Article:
Technology execs may have finally gotten tired of setting aside 70 percent of their infrastructure budgets to keep the lights on, according to a Forrester Research report. If Forrester is right, there will be a key sea change ahead.
The typical IT thinking dictated that 70 percent or so of IT budgets went to maintenance and support with the remainder going toward innovation. In 2010, Forrester expects that only half of your IT budget will go to maintenance with 30 percent going to innovation. That 20 percent remainder will go toward business expansion.
Here's the picture via a Forrester report:
Robert Whiteley, an analyst at Forrester, broke down that budget picture for enterprise infrastructure and operations spending. Typically, infrastructure and operations spending accounts for half of the IT budget. In a nutshell, IT infrastructure spending needs to set itself up for growth.
The problem: Spending half of the IT infrastructure budget and the data center (server, storage, networking) and the remainder on user technology (desktops, laptops and mobile devices) isn't going to cut it. Infrastructure spending is going to have to carve out space for innovation and projects that grow the business.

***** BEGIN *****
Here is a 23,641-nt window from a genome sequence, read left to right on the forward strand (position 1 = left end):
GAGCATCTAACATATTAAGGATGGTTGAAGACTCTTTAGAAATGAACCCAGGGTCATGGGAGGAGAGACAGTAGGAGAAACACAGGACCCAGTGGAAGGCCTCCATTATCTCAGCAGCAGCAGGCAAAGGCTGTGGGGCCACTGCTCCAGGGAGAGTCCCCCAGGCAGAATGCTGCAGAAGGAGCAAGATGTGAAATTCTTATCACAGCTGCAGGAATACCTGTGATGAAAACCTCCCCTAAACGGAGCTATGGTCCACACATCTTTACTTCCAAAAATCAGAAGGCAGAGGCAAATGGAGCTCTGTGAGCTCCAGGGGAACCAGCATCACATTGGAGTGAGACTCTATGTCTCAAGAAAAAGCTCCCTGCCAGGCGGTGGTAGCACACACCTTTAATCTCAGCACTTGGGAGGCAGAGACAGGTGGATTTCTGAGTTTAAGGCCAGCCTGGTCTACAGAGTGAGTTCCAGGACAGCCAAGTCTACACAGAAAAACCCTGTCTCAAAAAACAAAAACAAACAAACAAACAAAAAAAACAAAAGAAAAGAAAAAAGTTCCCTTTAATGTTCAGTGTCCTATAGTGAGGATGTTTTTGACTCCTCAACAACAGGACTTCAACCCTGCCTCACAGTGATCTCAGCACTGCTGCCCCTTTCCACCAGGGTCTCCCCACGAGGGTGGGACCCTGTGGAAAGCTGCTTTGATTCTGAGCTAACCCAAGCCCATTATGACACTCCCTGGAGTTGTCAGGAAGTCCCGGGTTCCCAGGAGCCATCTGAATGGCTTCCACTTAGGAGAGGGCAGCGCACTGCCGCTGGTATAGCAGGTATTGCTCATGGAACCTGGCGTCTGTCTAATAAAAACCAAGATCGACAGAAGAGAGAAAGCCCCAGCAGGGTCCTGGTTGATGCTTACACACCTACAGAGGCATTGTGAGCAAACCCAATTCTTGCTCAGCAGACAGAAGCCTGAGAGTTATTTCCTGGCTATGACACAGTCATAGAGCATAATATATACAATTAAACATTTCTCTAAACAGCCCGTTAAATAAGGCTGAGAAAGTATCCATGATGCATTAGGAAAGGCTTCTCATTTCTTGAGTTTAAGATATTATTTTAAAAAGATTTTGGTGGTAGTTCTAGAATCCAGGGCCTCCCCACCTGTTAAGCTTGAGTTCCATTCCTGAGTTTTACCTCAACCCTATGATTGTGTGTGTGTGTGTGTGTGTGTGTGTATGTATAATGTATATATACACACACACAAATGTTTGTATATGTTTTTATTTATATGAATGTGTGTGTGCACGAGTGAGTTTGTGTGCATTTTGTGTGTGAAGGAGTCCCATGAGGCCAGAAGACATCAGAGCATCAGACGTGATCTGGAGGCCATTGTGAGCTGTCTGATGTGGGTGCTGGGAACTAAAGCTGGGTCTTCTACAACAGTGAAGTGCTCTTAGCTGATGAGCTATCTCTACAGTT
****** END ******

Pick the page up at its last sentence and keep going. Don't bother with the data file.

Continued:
Whiteley made a few recommendations to carve out infrastructure budget space:
- Upgrade your desktops. Whiteley said "many of you will be tempted to downgrade to Windows XP to avoid app compatibility hassles, but new features in Windows 7 will help unlock productivity benefits, security and management enhancements, and green IT cost efficiencies."
- Virtualize your desktops. Virtualization will support "bring your own computer" programs that can retain talent, connect contractors and cut costs.
- Buy converged data center infrastructure. Whiteley said:
36% of budget holders told us they were going to increase both storage and server spend by 5% or more, and 33% indicated they’d increase network spend by 5% or more. The key is not to spend this money in the traditional siloed approach. New converged infrastructure combines server, storage, and network in a single chassis. This unified approach helps transform the economics of running your data center. It accelerates the transition to IP storage and helps build cloud-ready infrastructure. Target vendors like Dell, Egenera, HP, IBM, and newcomer Cisco to deploy new, I/O-intensive workloads like VDI or Microsoft Exchange 2010.
- Use infrastructure as a service and cloud computing. Twenty-eight percent of respondents said they will spend more on infrastructure as a service providers (think Amazon Web Services, Rackspace and others). These cloud computing providers will support business expansion and keep costs low.
- Automate and industrialize IT. On the operations end of the equation, IT needs to be repeatable and automated. Once that's done, infrastructure workers can focus on more innovative chores.